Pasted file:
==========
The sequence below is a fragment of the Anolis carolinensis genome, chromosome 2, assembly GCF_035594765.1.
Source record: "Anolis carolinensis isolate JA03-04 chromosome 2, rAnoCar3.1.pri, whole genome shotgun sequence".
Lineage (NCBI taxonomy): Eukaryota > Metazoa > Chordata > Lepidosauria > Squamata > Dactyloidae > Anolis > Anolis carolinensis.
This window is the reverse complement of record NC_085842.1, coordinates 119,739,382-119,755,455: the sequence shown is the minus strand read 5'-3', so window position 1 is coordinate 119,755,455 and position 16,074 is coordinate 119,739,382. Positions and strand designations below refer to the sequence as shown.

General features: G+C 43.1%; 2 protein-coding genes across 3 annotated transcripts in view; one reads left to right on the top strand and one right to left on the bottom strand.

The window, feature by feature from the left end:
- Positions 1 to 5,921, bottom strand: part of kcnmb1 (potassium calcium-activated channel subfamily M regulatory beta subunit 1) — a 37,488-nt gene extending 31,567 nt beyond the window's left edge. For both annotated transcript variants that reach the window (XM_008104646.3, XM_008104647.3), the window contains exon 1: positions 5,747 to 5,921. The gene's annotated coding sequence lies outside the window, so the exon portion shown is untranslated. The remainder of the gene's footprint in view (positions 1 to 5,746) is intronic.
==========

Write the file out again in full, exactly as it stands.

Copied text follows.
The sequence below is a fragment of the Anolis carolinensis genome, chromosome 2, assembly GCF_035594765.1.
Source record: "Anolis carolinensis isolate JA03-04 chromosome 2, rAnoCar3.1.pri, whole genome shotgun sequence".
Lineage (NCBI taxonomy): Eukaryota > Metazoa > Chordata > Lepidosauria > Squamata > Dactyloidae > Anolis > Anolis carolinensis.
This window is the reverse complement of record NC_085842.1, coordinates 119,739,382-119,755,455: the sequence shown is the minus strand read 5'-3', so window position 1 is coordinate 119,755,455 and position 16,074 is coordinate 119,739,382. Positions and strand designations below refer to the sequence as shown.

General features: G+C 43.1%; 2 protein-coding genes across 3 annotated transcripts in view; one reads left to right on the top strand and one right to left on the bottom strand.

The window, feature by feature from the left end:
- Positions 1 to 5,921, bottom strand: part of kcnmb1 (potassium calcium-activated channel subfamily M regulatory beta subunit 1) — a 37,488-nt gene extending 31,567 nt beyond the window's left edge. For both annotated transcript variants that reach the window (XM_008104646.3, XM_008104647.3), the window contains exon 1: positions 5,747 to 5,921. The gene's annotated coding sequence lies outside the window, so the exon portion shown is untranslated. The remainder of the gene's footprint in view (positions 1 to 5,746) is intronic.